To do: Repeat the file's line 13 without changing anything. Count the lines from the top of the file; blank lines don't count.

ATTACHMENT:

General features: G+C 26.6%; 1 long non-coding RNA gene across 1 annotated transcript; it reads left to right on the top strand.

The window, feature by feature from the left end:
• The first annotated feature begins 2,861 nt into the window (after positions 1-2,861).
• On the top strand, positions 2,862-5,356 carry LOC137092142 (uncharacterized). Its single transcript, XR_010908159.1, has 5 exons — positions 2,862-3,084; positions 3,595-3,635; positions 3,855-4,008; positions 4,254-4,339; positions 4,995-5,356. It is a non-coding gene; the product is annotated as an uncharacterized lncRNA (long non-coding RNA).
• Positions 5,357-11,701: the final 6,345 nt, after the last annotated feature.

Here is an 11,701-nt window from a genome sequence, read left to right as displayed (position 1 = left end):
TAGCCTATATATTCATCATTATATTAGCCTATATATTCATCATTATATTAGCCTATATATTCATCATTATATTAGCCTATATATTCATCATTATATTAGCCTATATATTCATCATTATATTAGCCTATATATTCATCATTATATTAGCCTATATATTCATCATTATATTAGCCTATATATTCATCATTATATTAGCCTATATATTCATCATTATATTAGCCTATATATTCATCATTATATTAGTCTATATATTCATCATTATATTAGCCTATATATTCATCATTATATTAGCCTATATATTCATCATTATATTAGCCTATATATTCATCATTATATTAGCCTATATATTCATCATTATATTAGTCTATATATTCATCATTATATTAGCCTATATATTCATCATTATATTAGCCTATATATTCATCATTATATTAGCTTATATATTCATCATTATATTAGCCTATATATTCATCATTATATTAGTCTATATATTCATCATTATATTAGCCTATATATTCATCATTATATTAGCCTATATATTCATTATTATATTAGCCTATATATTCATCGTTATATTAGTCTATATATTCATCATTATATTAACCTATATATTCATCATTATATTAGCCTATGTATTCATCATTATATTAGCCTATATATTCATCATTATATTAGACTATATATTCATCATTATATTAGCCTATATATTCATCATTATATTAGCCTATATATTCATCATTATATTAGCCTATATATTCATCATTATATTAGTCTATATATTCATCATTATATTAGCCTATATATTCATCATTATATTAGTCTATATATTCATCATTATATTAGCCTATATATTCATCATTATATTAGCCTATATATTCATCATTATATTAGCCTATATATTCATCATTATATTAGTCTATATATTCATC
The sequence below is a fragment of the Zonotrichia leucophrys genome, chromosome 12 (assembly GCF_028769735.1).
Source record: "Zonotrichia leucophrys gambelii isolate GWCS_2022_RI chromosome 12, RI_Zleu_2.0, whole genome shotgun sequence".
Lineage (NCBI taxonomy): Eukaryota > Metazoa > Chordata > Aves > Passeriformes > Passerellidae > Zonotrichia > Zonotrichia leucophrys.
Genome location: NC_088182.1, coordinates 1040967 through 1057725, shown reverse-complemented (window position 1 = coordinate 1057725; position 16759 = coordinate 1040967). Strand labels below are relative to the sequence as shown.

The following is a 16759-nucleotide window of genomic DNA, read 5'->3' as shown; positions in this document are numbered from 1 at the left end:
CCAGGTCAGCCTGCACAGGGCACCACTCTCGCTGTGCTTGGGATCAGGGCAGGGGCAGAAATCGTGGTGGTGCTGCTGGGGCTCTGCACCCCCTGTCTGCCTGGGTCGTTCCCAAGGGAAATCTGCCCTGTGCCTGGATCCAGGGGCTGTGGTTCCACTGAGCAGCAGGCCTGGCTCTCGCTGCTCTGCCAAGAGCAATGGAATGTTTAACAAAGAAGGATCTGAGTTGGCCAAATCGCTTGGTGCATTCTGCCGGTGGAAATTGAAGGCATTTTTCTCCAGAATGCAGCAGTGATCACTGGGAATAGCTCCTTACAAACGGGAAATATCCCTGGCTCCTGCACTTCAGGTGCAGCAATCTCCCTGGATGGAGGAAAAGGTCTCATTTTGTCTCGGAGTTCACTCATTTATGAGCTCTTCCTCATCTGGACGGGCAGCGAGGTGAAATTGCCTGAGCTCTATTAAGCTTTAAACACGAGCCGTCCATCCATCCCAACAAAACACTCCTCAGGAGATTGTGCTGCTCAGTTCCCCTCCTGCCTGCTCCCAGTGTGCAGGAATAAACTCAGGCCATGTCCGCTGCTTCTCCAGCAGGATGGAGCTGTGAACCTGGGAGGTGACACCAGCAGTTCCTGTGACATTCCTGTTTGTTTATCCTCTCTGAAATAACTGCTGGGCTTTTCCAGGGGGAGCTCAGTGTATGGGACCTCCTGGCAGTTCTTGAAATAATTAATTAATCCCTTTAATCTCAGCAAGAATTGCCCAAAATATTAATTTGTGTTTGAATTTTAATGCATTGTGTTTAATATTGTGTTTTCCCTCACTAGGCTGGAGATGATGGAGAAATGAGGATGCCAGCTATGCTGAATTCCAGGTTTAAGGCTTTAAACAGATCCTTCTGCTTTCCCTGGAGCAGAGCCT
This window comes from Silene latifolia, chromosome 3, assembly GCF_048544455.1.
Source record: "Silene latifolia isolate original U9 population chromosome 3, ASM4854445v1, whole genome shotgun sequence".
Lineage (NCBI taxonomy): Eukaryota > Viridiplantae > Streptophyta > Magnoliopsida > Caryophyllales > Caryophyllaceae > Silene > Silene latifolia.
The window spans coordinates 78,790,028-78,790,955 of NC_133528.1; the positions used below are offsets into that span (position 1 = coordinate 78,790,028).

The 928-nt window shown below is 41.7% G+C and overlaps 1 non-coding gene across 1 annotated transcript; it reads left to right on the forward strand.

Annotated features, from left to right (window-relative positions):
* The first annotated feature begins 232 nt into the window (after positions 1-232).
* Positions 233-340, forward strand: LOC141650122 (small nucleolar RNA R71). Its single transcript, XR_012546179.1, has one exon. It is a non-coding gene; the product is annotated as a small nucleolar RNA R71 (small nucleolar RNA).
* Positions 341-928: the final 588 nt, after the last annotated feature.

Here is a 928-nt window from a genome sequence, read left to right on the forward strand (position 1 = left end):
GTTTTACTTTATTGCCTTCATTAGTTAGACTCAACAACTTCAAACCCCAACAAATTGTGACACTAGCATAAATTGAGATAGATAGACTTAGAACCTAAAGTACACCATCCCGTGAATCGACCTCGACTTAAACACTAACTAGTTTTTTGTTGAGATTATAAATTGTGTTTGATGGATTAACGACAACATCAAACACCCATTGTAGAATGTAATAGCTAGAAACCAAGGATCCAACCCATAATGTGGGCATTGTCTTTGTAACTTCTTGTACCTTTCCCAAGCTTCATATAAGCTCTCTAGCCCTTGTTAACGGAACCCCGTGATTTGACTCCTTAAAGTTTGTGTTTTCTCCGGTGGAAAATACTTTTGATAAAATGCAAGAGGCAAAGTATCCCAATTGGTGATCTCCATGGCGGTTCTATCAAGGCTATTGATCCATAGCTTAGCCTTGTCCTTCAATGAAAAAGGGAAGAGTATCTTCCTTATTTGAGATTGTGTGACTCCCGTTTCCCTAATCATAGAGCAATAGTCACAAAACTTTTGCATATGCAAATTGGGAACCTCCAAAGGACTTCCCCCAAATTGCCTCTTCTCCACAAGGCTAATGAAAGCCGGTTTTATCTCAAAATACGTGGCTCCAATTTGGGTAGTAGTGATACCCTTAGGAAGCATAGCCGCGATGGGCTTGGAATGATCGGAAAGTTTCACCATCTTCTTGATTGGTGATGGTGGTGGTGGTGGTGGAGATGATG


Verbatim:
CCAGGTCAGCCTGCACAGGGCACCACTCTCGCTGTGCTTGGGATCAGGGCAGGGGCAGAAATCGTGGTGGTGCTGCTGGGGCTCTGCACCCCCTGTCTGCCTGGGTCGTTCCCAAGGGAAATCTGCCCTGTGCCTGGATCCAGGGGCTGTGGTTCCACTGAGCAGCAGGCCTGGCTCTCGCTGCTCTGCCAAGAGCAATGGAATGTTTAACAAAGAAGGATCTGAGTTGGCCAAATCGCTTGGTGCATTCTGCCGGTGGAAATTGAAGGCATTTTTCTCCAGAATGCAGCAGTGATCACTGGGAATAGCTCCTTACAAACGGGAAATATCCCTGGCTCCTGCACTTCAGGTGCAGCAATCTCCCTGGATGGAGGAAAAGGTCTCATTTTGTCTCGGAGTTCACTCATTTATGAGCTCTTCCTCATCTGGACGGGCAGCGAGGTGAAATTGCCTGAGCTCTATTAAGCTTTAAACACGAGCCGTCCATCCATCCCAACAAAACACTCCTCAGGAGATTGTGCTGCTCAGTTCCCCTCCTGCCTGCTCCCAGTGTGCAGGAATAAACTCAGGCCATGTCCGCTGCTTCTCCAGCAGGATGGAGCTGTGAACCTGGGAGGTGACACCAGCAGTTCCTGTGACATTCCTGTTTGTTTATCCTCTCTGAAATAACTGCTGGGCTTTTCCAGGGGGAGCTCAGTGTATGGGACCTCCTGGCAGTTCTTGAAATAATTAATTAATCCCTTTAATCTCAGCAAGAATTGCCCAAAATATTAATTTGTGTTTGAATTTTAATGCATTGTGTTTAATATTGTGTTTTCCCTCACTAGGCTGGAGATGATGGAGAAATGAGGATGCCAGCTATGCTGAATTCCAGGTTTAAGGCTTTAAACAGATCCTTCTGCTTTCCCTGGAGCAGAGCCT